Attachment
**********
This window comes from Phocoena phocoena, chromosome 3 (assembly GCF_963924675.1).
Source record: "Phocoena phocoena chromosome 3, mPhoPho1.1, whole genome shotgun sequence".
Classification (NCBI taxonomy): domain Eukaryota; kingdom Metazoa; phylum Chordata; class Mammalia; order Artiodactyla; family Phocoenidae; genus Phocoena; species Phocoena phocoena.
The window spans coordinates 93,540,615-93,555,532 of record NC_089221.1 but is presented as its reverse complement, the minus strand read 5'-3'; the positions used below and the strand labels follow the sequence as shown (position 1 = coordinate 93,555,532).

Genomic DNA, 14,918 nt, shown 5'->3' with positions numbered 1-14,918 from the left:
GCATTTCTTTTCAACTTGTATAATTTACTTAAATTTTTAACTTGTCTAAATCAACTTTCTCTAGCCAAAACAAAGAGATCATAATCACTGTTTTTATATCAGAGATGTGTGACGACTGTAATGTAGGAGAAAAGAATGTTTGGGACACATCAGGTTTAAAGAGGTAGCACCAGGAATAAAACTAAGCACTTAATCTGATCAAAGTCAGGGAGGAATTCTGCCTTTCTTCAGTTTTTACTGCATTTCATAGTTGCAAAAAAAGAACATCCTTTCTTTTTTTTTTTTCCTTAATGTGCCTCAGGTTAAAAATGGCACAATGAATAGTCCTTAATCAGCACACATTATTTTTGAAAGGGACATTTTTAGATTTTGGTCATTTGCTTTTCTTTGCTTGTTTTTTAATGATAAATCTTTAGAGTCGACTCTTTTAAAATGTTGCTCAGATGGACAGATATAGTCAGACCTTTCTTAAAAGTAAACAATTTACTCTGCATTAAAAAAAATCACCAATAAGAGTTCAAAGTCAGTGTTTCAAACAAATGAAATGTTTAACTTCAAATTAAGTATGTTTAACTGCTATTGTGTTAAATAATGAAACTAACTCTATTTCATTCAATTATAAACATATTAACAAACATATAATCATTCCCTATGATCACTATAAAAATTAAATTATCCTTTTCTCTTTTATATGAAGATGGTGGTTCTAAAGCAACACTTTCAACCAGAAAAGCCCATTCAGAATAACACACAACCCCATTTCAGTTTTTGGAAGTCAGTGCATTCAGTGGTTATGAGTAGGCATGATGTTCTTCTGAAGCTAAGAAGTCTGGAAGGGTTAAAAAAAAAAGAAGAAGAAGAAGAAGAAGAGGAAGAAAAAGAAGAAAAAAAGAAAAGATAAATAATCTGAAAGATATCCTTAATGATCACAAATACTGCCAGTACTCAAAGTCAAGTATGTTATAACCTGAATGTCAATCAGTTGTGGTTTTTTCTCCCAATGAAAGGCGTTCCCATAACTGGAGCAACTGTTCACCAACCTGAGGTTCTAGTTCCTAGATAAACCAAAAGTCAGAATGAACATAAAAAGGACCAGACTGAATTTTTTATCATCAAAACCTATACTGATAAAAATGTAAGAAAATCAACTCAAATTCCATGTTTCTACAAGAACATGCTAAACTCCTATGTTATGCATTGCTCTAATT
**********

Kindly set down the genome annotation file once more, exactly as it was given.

This window comes from Phocoena phocoena, chromosome 3 (assembly GCF_963924675.1).
Source record: "Phocoena phocoena chromosome 3, mPhoPho1.1, whole genome shotgun sequence".
Classification (NCBI taxonomy): domain Eukaryota; kingdom Metazoa; phylum Chordata; class Mammalia; order Artiodactyla; family Phocoenidae; genus Phocoena; species Phocoena phocoena.
The window spans coordinates 93,540,615-93,555,532 of record NC_089221.1 but is presented as its reverse complement, the minus strand read 5'-3'; the positions used below and the strand labels follow the sequence as shown (position 1 = coordinate 93,555,532).

Genomic DNA, 14,918 nt, shown 5'->3' with positions numbered 1-14,918 from the left:
GCATTTCTTTTCAACTTGTATAATTTACTTAAATTTTTAACTTGTCTAAATCAACTTTCTCTAGCCAAAACAAAGAGATCATAATCACTGTTTTTATATCAGAGATGTGTGACGACTGTAATGTAGGAGAAAAGAATGTTTGGGACACATCAGGTTTAAAGAGGTAGCACCAGGAATAAAACTAAGCACTTAATCTGATCAAAGTCAGGGAGGAATTCTGCCTTTCTTCAGTTTTTACTGCATTTCATAGTTGCAAAAAAAGAACATCCTTTCTTTTTTTTTTTTCCTTAATGTGCCTCAGGTTAAAAATGGCACAATGAATAGTCCTTAATCAGCACACATTATTTTTGAAAGGGACATTTTTAGATTTTGGTCATTTGCTTTTCTTTGCTTGTTTTTTAATGATAAATCTTTAGAGTCGACTCTTTTAAAATGTTGCTCAGATGGACAGATATAGTCAGACCTTTCTTAAAAGTAAACAATTTACTCTGCATTAAAAAAAATCACCAATAAGAGTTCAAAGTCAGTGTTTCAAACAAATGAAATGTTTAACTTCAAATTAAGTATGTTTAACTGCTATTGTGTTAAATAATGAAACTAACTCTATTTCATTCAATTATAAACATATTAACAAACATATAATCATTCCCTATGATCACTATAAAAATTAAATTATCCTTTTCTCTTTTATATGAAGATGGTGGTTCTAAAGCAACACTTTCAACCAGAAAAGCCCATTCAGAATAACACACAACCCCATTTCAGTTTTTGGAAGTCAGTGCATTCAGTGGTTATGAGTAGGCATGATGTTCTTCTGAAGCTAAGAAGTCTGGAAGGGTTAAAAAAAAAAGAAGAAGAAGAAGAAGAAGAGGAAGAAAAAGAAGAAAAAAAGAAAAGATAAATAATCTGAAAGATATCCTTAATGATCACAAATACTGCCAGTACTCAAAGTCAAGTATGTTATAACCTGAATGTCAATCAGTTGTGGTTTTTTCTCCCAATGAAAGGCGTTCCCATAACTGGAGCAACTGTTCACCAACCTGAGGTTCTAGTTCCTAGATAAACCAAAAGTCAGAATGAACATAAAAAGGACCAGACTGAATTTTTTATCATCAAAACCTATACTGATAAAAATGTAAGAAAATCAACTCAAATTCCATGTTTCTACAAGAACATGCTAAACTCCTATGTTATGCATTGCTCTAATT